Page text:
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The hard truths of newspapering


This news story was published on February 26, 2012.
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By Kevin Ferris, The Philadelphia Inquirer –

When it comes to the realities of life in journalism, no one prepared me more while I was an undergrad at Virginia Commonwealth University than Bill Turpin.

He was No. 2 in the department of mass communications when I arrived in the fall of 1979 after three years in the Army. In a previous life he had been a small-town newspaper publisher. And in that small Southern town, he saw every day the impact he had on his community.

If readers didn’t like something in his paper, he heard about it. If they didn’t get their paper on time, they let him know. He could be confronted while in line at the grocery store, on the sidelines at a Little League game, or while out with his family. And there was no deflecting responsibility. As a small-town publisher, he was the editor, the advertising director, the circulation manager, and whatever else needed to be done on any given day.

Sometimes an apology was in order, and a promise to make things right: for a typo or factual error, for an ad that wasn’t run as promised, for a late paper. Other times he had to stick to his guns: for unflattering coverage of a local politician, for opinions that made someone want to cancel a subscription.

No business person in his right mind wants to anger readers, advertisers, neighbors, friends, colleagues. But one of the realities of journalism, Turpin would remind us, is that newspapers aren’t just a business. They come with added burdens and responsibilities. And one of those tasks is to point out the truth, however uncomfortable, as best as it can be determined. I don’t mean truth in some godlike, omniscient way delivered from paragons of virtue. And Turpin never looked at the profession or its practitioners that way either. I mean reporting on the truth as it is determined from the facts at hand, as fairly and accurately and responsibly as possible.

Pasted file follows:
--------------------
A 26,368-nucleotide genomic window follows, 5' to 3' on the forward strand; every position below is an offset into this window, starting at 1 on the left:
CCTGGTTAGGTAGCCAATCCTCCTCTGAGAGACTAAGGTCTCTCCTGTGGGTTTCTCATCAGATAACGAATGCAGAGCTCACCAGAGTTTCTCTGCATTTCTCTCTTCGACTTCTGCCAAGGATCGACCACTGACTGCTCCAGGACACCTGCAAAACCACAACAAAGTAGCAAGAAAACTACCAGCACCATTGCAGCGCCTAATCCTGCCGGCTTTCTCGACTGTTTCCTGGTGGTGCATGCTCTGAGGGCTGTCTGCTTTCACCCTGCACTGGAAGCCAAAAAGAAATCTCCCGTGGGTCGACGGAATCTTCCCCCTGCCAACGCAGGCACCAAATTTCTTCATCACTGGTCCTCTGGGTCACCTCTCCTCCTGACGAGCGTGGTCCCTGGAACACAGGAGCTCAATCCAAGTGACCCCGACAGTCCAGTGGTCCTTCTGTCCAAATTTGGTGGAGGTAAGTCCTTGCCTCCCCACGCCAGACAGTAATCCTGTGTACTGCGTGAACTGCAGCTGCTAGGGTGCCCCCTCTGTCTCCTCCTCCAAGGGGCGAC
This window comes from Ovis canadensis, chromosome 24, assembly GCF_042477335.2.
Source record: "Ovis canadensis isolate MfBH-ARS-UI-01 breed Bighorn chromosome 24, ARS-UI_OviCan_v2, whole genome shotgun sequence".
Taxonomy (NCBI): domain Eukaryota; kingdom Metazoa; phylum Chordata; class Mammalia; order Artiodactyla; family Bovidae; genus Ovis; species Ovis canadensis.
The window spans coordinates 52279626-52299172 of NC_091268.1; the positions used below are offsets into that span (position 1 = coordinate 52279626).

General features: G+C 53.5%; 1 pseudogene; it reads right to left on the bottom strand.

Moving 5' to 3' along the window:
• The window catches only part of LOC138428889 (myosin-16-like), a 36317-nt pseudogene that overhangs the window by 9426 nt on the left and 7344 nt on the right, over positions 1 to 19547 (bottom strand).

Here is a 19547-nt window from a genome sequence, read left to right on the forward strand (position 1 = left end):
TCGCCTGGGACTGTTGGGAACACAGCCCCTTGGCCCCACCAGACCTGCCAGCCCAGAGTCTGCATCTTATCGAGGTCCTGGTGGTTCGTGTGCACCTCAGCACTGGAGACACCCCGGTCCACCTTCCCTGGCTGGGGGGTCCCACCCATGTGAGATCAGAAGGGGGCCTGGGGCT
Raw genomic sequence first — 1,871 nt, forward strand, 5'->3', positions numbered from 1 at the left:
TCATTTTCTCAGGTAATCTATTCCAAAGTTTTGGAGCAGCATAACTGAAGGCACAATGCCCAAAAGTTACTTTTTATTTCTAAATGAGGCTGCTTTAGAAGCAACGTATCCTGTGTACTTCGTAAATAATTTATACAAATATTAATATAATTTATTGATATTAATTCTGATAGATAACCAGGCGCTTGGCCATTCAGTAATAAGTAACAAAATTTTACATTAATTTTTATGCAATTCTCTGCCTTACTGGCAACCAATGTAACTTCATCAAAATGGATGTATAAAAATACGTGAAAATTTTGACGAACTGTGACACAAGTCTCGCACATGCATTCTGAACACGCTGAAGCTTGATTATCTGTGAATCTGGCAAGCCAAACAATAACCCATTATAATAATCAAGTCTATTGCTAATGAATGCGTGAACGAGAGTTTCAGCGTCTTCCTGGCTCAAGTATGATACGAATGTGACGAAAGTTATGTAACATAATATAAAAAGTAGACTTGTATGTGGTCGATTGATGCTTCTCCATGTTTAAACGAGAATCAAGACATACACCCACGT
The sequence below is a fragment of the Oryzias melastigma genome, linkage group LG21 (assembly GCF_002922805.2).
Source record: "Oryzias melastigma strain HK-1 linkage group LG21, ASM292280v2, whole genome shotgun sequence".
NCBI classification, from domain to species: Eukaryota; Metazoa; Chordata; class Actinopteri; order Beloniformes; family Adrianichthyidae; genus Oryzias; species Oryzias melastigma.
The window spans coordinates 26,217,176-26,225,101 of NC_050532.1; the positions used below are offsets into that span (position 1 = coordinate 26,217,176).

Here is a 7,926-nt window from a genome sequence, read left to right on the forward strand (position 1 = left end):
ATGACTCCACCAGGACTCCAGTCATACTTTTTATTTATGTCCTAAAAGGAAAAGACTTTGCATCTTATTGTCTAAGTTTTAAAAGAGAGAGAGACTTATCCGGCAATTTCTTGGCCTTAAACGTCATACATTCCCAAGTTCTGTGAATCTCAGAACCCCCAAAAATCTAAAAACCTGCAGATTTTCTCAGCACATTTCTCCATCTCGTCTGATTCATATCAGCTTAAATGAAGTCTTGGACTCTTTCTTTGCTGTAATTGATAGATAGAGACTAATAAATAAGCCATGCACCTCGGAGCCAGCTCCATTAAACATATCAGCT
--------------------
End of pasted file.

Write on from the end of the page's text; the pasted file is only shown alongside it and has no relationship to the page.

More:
Of course, sometimes when you do that, someone is going to be upset. And you’ll hear about it — in Turpin’s case very up close and personally. If you can’t handle that kind of pressure, and in the process stand up for your good name and your publication’s, you don’t belong in the business. Back down, degrade that good name in any way, and you have no business.

So why do I keep using the word business instead of profession or even noble calling? Because of the other reality check Turpin passed along.

In our senior year, we took a newspaper-management class from Turpin that went way beyond the ins and outs of herding cats in a newsroom. We spent half our time shadowing a local publisher to learn about all aspects of the business: circulation, advertising, business, production. Then we had to create our own fictional paper, from staffing, to realistic budgets for each department, to designs for everything from the newsroom to the pressroom.

It was quite the adjustment from all those reporting and editing classes. A classroom full of Woodward and Bernstein wannabes were being pestered with questions like, Where are the bathrooms for your employees?

I can’t say that I became an expert in any of that, but I did take away the message that Turpin repeated over and over: No matter how talented the writers and photographers, the editors and page designers, the advertising and production staffs, they couldn’t put those talents to use if your newspaper wasn’t making money.

Thirty years later, the money isn’t being made. And changing economic realities require that newspapers adjust or die. So I applaud attempts to expand the readership and re-create an industry — whether through tweets, Facebook, apps, and a host of online products I have yet to figure out how to use — in order to retain and create jobs for talented people, and to keep serving the community.

At the same time, I confess to being just a bit more worn down and a little more discouraged with each round of layoffs. More were announced in Philadelphia last week. Regular reports of the company being sold, and allegations about behind-the-scenes games being played, aren’t that great for morale either.

Occasional bouts of discouragement, however, don’t mean I don’t think that newspapers shouldn’t change with the times and technology. Or that I think that any one of us is indispensable. Yes, it is incredibly difficult to imagine a newspaper without certain individuals. And, yes, some days it’s just hard to walk in the door knowing that others won’t be with you any longer.

But, as with all things, we get a brief blink of an eye to do our best, to add to the debate, to make gentle the life of this world. And in that time, we hope, through our efforts, that we’ve made a contribution, and in the process, have stood up for our good name and our newspaper’s.

There is no business without that name.

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